WASHINGTON — A Mexican company will pay a total of nearly $1.8 billion for environmental cleanup and restoration at 80 sites in 19 states where bankrupt copper producer Asarco mined and operated smelters, including one in Washington state.
Grupo Mexico formally regained control of Asarco on Thursday, as part of a court approved bankruptcy plan that provides $188 million for environmental damages from its Ruston, Wash., smelter and other operations.
Asarco sought bankruptcy protection in 2005 in the largest environmental bankruptcy in U.S. history.
Though Grupo Mexico had lost control of Asarco during the bankruptcy proceeding, a bankruptcy judge in Texas ruled its reorganization plan was better than a competing one.
During the bankruptcy and related-proceedings, Grupo Mexico had been accused of looting Asarco, a century-old mining and smelting company based in Tucson, Ariz., and then forcing it into bankruptcy to avoid paying what were initially estimated at $6 billion in environmental claims.
Despite its bankruptcy, Asarco's finances had dramatically improved as its U.S. mines continued to operate. As the price of copper soared, the company earned more than $1 billion.
"Today's announcement marks the end of a long bankruptcy process that threatened to allow corporate polluters to exploit bankruptcy proceedings and avoid environmental cleanup responsibilities," said Sen. Maria Cantwell, D-Wash. Cantwell has proposed tougher laws aimed at preventing companies from using bankruptcy to shed cleanup costs.
Asarco operated a smelter in Ruston for more than 100 years before shutting it down in 1985. But during its operation, a plume of arsenic and other heavy metals emitted from its 562-foot smokestack settled over 1,000 square miles in Pierce, Thurston and King counties.
Though the smelter has been torn down and much of the site cleaned up, the remaining fallout from the plume still needs to be cleaned up. The state had originally filed $600 million in claims with the bankruptcy court for environmental damages from the Ruston smelter and other Asarco operations in Washington. The original claims were whittled down during negotiations.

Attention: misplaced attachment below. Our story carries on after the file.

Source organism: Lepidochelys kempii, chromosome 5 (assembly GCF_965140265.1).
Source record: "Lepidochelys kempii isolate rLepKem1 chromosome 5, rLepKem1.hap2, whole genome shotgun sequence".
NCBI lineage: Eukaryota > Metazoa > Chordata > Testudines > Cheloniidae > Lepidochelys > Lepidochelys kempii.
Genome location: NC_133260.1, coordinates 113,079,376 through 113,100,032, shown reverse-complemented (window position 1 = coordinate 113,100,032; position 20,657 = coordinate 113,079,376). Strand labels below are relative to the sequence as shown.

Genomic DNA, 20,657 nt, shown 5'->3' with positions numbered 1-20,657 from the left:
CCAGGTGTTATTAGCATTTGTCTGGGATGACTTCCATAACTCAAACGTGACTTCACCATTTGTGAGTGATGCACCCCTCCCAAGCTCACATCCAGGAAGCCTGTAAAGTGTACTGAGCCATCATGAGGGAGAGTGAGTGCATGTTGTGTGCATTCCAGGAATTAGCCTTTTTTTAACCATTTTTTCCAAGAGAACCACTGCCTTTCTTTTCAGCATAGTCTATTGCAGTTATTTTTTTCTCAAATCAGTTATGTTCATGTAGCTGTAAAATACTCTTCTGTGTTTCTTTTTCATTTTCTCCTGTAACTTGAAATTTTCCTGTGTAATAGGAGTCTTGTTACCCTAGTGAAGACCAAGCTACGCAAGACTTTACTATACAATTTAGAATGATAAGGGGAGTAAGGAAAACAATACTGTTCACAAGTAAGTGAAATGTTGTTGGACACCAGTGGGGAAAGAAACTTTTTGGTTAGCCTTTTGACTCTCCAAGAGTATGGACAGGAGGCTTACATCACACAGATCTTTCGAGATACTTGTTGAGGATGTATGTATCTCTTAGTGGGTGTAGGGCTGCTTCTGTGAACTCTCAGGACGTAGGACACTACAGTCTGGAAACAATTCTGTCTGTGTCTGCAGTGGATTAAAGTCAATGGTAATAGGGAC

"The outcome of this case means Asarco is being held responsible for the damages its past practices caused to our communities and our environment," said Ted Sturdevant, director of the Washington state Department of Ecology.
Grupo Mexico officials said Thursday represented the "beginning of a new chapter" for Asarco.
Justice Department, Interior Department and Environmental Protection Agency officials praised the outcome. Many of the sites were federal Superfund sites and taxpayers could have been responsible for their ultimate cleanup.
In addition to Washington, the sites were in Arizona, Alabama, Arkansas, California, Colorado, Idaho, Illinois, Indiana, Kansas, Missouri, Montana, Nebraska, New Jersey, New Mexico, Ohio, Oklahoma, Texas and Utah.
"Were it not for this agreement, these injured resources would remain impaired for future generations or require tax payer expenditure to achieve environmental restoration," said Interior Secretary Ken Salazar.